Always loved that picture.

Alas.. our bones in our tech-suit:

Wonderful - now we’ve got our bones in place we need to make this move! For this, we will be utilizing a technique called skinning. With skinning, you define a “percent” or “weight” that each vertex is to a specific bone - want a vertex to go 1:1 with a bone? You 100% it, do want it to share weight between two bones? Allocate 50% to each bone. It’s a fairly simple premise, and tools inside 3D applications allow you to manually weight each vertex or paint them with a brush. There are benefits to each method - I personally just do broad strokes with a brush, then fine tune on a per-vertex basis.

The example above is a simplified weighting on the calf - the color indicates the percentage of weighting to the specific bone, with red 100% through yellow, blue, and finally grey 0%. Different applications have different heatmap colors, some even just go from white to black.

After some work, the first pass skinning is done. The technicolor techsuit there indicates the weighting of each vertex to each bone. So now we’ve got a fully moving techsuit, but we’re not done yet! Although this is an exciting moment, it’s typically best to hold all the horses and stress test the rig before jumping any further - animate with it, put it in an engine, see how it performs and the issues will highlight themselves...

The horror! Bad deformation, absolutely unacceptable!

So what can we do about this? We could oscillate back and forth between skinning and animation until we got the perfect results but we will never acquire ‘perfect’ results in areas like this as skinning is inherently a flawed system, it doesn’t behave exactly like how its name implies. The cause of this is a huge mass of vertices have been moved a large amount and are stretching and smearing between several bones, areas like the crotch and the shoulders which have lots of influencers are big trouble areas. The alternative? If this was a pre-rendered film we could calculate proper skin and muscle systems but they are far too expensive computationally, so what can we do?

Solvers! Solvers are additional bones added to a skeleton to fix bad deformation, an example of these are ‘roll bones’ or ‘twist joints’. We’ll get more into what Solvers are, their benefits, and where we apply them in a future update. Sadly, that's all the time we have today, hopefully, there are some nice tidbits in there and I hope you may have learned something! If you like this kind of stuff let us know on our Discord and I’ll follow this up with more!

Till next time,
- Matt <3

As always you’re a blessing of knowledge Mr. Lake - as Matt said, please let us know if you enjoyed the section. He has plenty more to talk about and I’m always looking for a reason to sit him down and pick his brain for all the interesting information he has laying around.


For those who may not know, during the month of October, developers get together to celebrate the creativity of video game designers and encourage the sharing of "blockouts" that you would otherwise not see too often. To get in on this wonderful event we wanted to share with you some of the blockouts you may have already seen a little bit of, but also show off a never before seen concept art piece of Goliath to celebrate inktober as well. Let’s get right into it!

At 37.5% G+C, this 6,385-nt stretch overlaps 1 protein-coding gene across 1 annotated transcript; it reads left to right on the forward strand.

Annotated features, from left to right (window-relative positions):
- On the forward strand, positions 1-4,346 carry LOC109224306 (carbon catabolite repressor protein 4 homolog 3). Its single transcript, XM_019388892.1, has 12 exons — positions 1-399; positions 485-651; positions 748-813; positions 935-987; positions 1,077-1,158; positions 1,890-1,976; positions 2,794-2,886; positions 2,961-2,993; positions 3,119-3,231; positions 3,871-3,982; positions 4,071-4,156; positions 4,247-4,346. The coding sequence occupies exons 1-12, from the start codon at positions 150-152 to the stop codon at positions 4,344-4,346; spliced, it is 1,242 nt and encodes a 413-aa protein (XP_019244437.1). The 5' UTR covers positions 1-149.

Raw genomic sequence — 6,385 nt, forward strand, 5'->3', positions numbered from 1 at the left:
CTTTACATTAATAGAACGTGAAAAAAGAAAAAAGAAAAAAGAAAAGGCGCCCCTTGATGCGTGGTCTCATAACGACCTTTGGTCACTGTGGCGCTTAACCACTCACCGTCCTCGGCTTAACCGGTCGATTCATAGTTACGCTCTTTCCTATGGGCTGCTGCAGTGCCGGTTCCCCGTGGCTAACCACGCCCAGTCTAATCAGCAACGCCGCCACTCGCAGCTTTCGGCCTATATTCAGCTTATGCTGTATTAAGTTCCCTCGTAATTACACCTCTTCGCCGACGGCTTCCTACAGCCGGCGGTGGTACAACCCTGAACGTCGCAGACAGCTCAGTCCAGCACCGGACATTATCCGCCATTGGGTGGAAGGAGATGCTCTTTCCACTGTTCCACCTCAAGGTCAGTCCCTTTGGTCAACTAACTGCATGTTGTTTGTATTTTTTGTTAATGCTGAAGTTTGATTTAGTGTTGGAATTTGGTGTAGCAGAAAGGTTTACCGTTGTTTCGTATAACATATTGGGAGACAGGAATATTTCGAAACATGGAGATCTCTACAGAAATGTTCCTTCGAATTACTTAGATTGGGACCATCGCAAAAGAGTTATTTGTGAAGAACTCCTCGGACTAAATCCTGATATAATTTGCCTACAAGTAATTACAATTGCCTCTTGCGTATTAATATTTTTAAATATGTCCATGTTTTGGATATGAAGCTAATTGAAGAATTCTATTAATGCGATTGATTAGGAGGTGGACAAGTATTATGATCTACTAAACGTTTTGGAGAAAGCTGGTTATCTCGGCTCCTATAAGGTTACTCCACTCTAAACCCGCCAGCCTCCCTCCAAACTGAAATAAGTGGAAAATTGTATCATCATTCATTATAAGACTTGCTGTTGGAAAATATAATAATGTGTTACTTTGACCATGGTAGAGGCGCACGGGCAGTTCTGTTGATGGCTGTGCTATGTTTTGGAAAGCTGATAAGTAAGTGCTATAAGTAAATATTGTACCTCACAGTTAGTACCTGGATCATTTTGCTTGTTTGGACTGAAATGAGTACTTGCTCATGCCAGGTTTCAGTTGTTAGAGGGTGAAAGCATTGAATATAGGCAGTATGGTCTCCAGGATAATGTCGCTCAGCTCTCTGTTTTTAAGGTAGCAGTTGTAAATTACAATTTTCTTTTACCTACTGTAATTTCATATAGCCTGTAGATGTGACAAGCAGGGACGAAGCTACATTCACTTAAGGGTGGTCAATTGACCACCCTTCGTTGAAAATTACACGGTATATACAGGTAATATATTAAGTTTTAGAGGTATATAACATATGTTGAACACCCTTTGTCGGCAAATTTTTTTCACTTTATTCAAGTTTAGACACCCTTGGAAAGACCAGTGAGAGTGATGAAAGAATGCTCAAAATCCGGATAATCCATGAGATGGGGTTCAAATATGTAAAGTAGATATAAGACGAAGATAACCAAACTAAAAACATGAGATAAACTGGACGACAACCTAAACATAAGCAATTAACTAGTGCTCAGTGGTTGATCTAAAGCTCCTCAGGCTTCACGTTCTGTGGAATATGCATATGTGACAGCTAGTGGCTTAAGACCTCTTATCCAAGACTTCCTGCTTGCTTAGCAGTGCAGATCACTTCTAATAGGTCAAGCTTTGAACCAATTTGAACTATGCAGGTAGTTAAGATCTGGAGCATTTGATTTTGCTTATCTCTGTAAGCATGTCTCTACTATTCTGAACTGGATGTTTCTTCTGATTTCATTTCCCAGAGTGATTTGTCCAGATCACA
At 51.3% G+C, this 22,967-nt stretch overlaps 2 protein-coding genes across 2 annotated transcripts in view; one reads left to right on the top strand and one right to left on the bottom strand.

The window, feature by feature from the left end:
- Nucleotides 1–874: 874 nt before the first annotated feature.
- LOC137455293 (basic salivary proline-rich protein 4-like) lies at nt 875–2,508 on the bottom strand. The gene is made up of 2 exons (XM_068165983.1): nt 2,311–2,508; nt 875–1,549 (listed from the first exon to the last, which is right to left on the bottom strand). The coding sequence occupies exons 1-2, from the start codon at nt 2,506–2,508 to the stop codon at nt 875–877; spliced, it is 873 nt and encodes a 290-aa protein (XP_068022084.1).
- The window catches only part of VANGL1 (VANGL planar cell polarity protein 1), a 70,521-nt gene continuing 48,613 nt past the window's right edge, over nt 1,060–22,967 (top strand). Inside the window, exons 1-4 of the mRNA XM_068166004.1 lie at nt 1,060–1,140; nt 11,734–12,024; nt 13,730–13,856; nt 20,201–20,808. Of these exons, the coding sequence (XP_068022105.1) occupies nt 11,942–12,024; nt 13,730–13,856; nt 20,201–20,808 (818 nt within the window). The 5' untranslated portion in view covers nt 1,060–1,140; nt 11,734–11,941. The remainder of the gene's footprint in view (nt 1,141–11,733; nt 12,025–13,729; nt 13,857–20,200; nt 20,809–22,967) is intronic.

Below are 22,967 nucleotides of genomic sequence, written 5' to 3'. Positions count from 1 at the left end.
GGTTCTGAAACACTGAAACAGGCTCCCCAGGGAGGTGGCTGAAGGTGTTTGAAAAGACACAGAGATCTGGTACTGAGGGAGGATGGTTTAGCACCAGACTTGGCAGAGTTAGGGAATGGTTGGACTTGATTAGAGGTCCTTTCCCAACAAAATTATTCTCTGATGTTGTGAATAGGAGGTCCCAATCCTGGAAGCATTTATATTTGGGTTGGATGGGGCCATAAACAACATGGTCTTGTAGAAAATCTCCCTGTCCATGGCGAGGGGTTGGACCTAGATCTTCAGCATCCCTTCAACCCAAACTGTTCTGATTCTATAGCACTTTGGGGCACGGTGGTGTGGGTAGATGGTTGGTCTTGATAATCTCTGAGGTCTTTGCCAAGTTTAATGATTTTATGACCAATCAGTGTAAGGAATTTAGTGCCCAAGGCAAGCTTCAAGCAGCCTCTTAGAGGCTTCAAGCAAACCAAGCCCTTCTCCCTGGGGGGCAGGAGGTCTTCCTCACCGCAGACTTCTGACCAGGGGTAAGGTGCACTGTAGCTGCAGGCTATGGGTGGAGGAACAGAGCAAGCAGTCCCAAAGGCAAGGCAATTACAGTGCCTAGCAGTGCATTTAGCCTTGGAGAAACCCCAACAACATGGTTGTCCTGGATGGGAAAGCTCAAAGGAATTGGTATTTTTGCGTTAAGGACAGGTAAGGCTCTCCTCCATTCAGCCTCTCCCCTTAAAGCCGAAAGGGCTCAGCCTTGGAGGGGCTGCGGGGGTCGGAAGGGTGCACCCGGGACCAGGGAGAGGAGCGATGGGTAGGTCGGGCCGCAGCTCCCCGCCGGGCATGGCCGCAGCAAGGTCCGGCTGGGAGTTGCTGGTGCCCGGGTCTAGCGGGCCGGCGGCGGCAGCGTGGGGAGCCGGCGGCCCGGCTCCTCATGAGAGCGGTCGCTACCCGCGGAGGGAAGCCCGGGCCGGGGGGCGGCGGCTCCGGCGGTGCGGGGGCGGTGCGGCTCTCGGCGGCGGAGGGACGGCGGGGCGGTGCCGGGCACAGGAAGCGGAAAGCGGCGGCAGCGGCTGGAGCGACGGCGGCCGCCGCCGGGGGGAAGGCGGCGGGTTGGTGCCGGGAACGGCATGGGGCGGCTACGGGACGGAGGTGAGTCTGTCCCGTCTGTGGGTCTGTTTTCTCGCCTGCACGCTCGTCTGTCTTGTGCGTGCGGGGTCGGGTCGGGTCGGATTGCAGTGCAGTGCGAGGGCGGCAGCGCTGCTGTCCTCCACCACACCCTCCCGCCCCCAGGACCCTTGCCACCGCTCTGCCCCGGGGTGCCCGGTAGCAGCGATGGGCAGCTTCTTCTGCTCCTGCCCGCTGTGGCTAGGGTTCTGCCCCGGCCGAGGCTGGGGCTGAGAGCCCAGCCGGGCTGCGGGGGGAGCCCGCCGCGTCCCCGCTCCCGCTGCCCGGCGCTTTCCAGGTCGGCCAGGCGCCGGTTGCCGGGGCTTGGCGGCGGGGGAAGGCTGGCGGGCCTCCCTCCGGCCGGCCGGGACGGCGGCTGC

This map is called New Order, is it a medium-sized, Big Team based map that is completely original to Installation 01. To better give you the feeling of an urban warzone we’ve stayed to industrial map design with emphasis on metal and a beautiful city skyline.

This is not the first time you’ve seen the map, and it will absolutely not be the last. But even as it stands you can really tell how it will be something really special once finished.

The one you’ve been waiting for, this lovely map is called Goliath. It is a medium sized free-for-all focused map that will give you that sense of discovery from it’s over-grown, abandoned hanger, military base-esque design.

There’s something about rusted metal, grass, and abandoned vehicles that I find so appealing.

Lastly, the smallest, but definitely not the least - Judgement. Judgement is a small map that will focus on fast-paced team/free-for-all styled play that competitive players have come to love. We’re really hoping to capture a unique feeling to this map in a sort of garden/holy place of worship for the Covenant within High Charity based off of the hanging gardens from Halo 2.

As you can see the team has achieved just that even in the early stages. It still has a lot of work to do, but it makes you love seeing blockouts and concept art because they are a beautiful showcase of two beginnings, both wonderful works of art that will unite and become one.

I know these may not be new to some of you, but in the spirit of Block/inktober, we wanted to show you how these stunning works of art start.

Blame Bean

Church's Chicken

Bean is out for the week, so that means Church had to take over, much like Bean it is all his fault nothing is getting done. This is the last update we’ve had on progress so far.

That’s it for this week folks, we’ll be back at it again next weekend with some more insights, models, and the return of the Community Spotlight section! I hope you all have a great weekend, and a wonderful day.